Curry’s Warriors gave the Sacramento Kings life as the Kings dominated the champions on their home floor with a decisive win. But the Lakers treated the evening with the appropriate focus and put the Grizzlies out of their misery with the biggest playoff win of the first round. We are still one win away from either a playoff series with historical implications or one that strikes notes of history from over two decades ago.
Golden State and Sacramento will dance again Sunday afternoon — the Lakers earned the right to wait.
Here are five takeaways from Friday’s games.
The champions are unserious
Perhaps an easy way to see if a reigning champion has lost its edge is watching them squander opportunities to close out a series.
For the Warriors, a champion’s poise has been replaced by an arrogance that’s almost insulting, but if we’ve been watching them all season it shouldn’t be a surprise. The Warriors had everything going for them headed into Game 6: They believed they took the heart from the upstart Kings with a Game 5 win in Sacramento, and did not treat them with the appropriate respect coming into Friday. It was evident from the tip, when the Kings took an early lead and never quite looked back.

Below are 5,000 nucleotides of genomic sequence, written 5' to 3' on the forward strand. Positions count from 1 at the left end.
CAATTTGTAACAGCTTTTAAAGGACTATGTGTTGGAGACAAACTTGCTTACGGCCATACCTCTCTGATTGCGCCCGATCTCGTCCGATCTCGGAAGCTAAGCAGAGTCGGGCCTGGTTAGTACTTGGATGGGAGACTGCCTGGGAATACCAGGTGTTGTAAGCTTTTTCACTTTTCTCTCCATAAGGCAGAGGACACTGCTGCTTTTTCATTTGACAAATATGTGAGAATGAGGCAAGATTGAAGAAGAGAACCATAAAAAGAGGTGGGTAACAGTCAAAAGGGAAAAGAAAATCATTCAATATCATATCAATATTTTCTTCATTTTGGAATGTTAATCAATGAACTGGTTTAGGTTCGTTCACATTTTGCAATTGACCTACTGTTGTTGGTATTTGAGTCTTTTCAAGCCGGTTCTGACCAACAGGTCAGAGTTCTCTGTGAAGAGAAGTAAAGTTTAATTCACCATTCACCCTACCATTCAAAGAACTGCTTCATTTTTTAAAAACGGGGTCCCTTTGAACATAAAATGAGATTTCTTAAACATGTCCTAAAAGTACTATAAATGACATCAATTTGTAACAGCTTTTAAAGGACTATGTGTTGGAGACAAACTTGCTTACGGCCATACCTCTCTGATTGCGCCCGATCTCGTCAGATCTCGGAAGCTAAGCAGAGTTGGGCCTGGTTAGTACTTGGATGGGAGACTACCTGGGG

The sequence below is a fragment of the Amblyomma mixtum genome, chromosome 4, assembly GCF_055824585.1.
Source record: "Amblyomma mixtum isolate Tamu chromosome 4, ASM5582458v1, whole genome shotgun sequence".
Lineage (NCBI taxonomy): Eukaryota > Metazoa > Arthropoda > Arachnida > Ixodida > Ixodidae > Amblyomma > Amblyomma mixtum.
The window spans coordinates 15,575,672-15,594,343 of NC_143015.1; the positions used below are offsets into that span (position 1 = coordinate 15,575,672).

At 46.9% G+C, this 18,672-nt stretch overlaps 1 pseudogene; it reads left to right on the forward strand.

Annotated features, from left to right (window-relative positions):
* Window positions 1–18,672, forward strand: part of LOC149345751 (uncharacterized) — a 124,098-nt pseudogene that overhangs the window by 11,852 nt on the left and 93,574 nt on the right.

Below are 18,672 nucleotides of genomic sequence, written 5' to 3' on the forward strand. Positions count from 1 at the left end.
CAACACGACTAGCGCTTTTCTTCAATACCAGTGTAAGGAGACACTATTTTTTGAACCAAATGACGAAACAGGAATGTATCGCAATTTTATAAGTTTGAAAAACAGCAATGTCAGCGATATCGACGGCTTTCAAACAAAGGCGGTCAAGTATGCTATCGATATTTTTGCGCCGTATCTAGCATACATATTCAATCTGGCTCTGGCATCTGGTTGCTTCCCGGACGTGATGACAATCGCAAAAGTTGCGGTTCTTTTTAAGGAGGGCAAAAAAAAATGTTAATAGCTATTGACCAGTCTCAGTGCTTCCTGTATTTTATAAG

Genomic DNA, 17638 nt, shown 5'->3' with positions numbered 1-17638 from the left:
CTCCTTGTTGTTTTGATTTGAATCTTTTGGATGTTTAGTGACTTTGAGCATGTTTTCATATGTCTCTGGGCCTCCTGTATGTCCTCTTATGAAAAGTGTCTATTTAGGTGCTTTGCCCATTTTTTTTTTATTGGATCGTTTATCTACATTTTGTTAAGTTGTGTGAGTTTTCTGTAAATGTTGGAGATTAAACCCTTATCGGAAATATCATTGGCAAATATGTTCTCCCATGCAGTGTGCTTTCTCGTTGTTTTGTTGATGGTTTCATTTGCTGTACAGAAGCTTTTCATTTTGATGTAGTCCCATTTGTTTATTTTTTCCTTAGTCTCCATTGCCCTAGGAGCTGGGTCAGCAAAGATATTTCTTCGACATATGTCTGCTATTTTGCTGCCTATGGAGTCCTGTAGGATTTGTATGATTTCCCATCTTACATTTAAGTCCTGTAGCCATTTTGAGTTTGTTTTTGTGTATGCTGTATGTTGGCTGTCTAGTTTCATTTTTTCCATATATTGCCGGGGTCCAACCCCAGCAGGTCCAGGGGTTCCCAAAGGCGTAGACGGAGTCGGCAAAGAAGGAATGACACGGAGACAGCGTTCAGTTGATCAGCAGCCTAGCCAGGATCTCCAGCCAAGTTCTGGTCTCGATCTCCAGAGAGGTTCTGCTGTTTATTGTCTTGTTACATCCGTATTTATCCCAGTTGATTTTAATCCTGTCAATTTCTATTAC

It felt reminiscent of the first two games when the Kings ran, and ran, and ran some more. De’Aaron Fox’s injury slowed him down only so much; the injured finger on his shooting hand didn’t stop him from getting wherever he wanted, whenever he wanted. He kept pushing the pace, in the set offense or after baskets or turnovers, and it kept the Warriors on their heels. If you didn’t know any better, with the way the Warriors approached the game, it wasn’t obvious which team was the playoff-tested bunch versus the novices.
Curry again looked casual, as he did in Game 5 for large stretches, but he wouldn’t be saved by his teammates. Instead, they followed his lead.